No expectation of privacy when operating a state licensed motor vehicle on public roadway.
Link Posted: 3/27/2009 3:23:40 PM EST
Originally Posted By vito113:
Originally Posted By bookertbab:
Originally Posted By Taffy223:
ANPR has been here for some time.

But I guess you guys already knew us subjects we being watched.....

Cheers

Taffy


You guys are at the leading edge of surveillance. A camera on every corner, a camera on every cop car, a microphone on every trash bin. DO they have a camera on every toilet seat yet?



Actually, the camera/surviellance technology over here is usually American designed and made…


That may be true but you have to admit it is in much wider use across the pond.
Link Posted: 3/27/2009 3:24:37 PM EST
Originally Posted By vito113:
I don't see the issue either. We've had ANPR (ALPR) gear in PoPo cars for some years here. Personally I think they're great, the PoPo get all the bad guys who drive by and also when they're out an about cruising. Before ANPR in cars, they would do random stop and checks, and if you worked odd hours that was a PITA, now I don't get random pull-overs anymore.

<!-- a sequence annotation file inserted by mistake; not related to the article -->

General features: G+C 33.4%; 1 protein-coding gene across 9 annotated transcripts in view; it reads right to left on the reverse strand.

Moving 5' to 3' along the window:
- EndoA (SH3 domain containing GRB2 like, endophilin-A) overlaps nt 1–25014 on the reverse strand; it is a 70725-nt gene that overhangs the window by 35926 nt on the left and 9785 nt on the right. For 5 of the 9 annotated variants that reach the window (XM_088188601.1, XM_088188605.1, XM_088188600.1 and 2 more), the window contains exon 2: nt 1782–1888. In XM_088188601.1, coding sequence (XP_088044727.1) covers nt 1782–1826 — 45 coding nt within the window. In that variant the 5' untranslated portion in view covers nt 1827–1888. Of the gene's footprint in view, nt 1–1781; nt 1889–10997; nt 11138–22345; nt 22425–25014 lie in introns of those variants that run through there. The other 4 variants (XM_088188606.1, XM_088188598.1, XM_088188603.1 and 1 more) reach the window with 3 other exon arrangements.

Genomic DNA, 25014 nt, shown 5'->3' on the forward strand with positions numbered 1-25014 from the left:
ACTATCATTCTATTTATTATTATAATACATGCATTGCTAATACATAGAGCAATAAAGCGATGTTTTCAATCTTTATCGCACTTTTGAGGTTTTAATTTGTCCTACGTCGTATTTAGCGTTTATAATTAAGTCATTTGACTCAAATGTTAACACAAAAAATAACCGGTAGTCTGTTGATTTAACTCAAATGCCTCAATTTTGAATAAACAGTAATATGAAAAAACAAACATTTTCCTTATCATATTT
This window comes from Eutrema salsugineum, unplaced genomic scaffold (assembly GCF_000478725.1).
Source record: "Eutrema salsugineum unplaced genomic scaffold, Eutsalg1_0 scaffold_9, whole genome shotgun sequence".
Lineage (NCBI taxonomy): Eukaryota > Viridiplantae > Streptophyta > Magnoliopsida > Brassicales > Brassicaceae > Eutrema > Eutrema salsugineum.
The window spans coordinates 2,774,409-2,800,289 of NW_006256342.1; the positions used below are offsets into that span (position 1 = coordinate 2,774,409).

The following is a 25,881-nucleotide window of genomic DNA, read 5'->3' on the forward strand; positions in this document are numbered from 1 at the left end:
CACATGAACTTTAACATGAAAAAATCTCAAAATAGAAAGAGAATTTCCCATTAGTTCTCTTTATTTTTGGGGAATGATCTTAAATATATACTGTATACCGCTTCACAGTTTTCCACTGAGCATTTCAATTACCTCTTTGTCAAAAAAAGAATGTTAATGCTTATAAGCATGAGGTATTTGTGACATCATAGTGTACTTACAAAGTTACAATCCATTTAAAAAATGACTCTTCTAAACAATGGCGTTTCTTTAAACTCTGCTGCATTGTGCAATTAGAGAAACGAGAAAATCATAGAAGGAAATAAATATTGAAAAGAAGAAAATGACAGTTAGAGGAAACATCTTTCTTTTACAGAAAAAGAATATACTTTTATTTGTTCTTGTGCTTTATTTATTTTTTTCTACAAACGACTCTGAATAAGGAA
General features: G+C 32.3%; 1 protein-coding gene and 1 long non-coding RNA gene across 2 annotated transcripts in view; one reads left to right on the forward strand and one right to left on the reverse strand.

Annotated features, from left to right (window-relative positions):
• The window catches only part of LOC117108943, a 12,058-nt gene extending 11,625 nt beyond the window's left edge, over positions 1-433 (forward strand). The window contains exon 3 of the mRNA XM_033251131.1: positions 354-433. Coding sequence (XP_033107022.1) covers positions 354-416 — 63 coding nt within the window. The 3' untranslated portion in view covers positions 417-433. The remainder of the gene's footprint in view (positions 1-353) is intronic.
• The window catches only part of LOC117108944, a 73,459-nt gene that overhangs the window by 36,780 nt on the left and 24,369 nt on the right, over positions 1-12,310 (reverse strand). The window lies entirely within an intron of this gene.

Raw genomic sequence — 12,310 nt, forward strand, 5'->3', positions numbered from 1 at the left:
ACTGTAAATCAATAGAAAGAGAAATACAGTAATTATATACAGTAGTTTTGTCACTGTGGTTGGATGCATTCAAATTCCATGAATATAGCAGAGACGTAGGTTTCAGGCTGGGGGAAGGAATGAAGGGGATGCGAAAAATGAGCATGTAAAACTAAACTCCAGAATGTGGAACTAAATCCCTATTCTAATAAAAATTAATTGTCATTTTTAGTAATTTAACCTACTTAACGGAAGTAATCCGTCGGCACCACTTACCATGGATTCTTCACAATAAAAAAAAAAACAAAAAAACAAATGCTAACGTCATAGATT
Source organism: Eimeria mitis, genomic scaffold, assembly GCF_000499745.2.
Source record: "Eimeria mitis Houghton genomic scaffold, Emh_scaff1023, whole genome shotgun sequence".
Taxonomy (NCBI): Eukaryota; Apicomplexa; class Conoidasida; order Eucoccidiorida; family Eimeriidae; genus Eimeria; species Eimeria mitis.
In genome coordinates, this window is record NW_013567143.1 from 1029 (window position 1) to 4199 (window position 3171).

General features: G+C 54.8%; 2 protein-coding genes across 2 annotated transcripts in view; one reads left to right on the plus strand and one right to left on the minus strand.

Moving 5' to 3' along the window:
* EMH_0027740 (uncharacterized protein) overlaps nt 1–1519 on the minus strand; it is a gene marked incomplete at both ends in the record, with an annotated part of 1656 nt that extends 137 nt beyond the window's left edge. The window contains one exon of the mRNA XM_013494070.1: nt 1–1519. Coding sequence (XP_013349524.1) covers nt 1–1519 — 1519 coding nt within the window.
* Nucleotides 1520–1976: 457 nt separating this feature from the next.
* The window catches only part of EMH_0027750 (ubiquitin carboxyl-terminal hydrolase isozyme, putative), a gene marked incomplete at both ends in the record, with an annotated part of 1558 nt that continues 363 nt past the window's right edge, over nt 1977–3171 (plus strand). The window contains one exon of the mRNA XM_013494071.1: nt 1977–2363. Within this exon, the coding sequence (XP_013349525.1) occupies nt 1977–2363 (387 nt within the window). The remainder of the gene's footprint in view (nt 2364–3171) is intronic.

We dont care what you have to say in this thread.

Link Posted: 3/27/2009 3:28:03 PM EST
Originally Posted By Ky_Bob:
Wait until they are mounted on light poles all over the city and they can track your movements so they can charge you your "fair share" of road usage tax, based on the mileage recored in their database.


They do this in London now, as part of a "smog/ congestion tax". If you drive your car 2 inches into the zone you are electronically charged a fee of 8£ per day.

When is enough enough??
Link Posted: 3/27/2009 3:28:58 PM EST
Originally Posted By KS_Physicist:
Originally Posted By Bohr_Adam:
I fail to see the privacy issue. You have no expectation of privacy driving your licensed vehicle on public roads. Displaying your license tag is a requirement for driving on said roads - just for this reason. All this technology does is make enforcement more efficient.

Saying this violates some privacy thing is akin to an anti-gunner saying AR15s aren't covered by the 2d Amendment - solely because they weren't around when it was written.


An automated system that permanently records and correlates location and time data is vastly different than the normal display of a license plate and occasional observation (and very, very infrequent recording) of location and time data.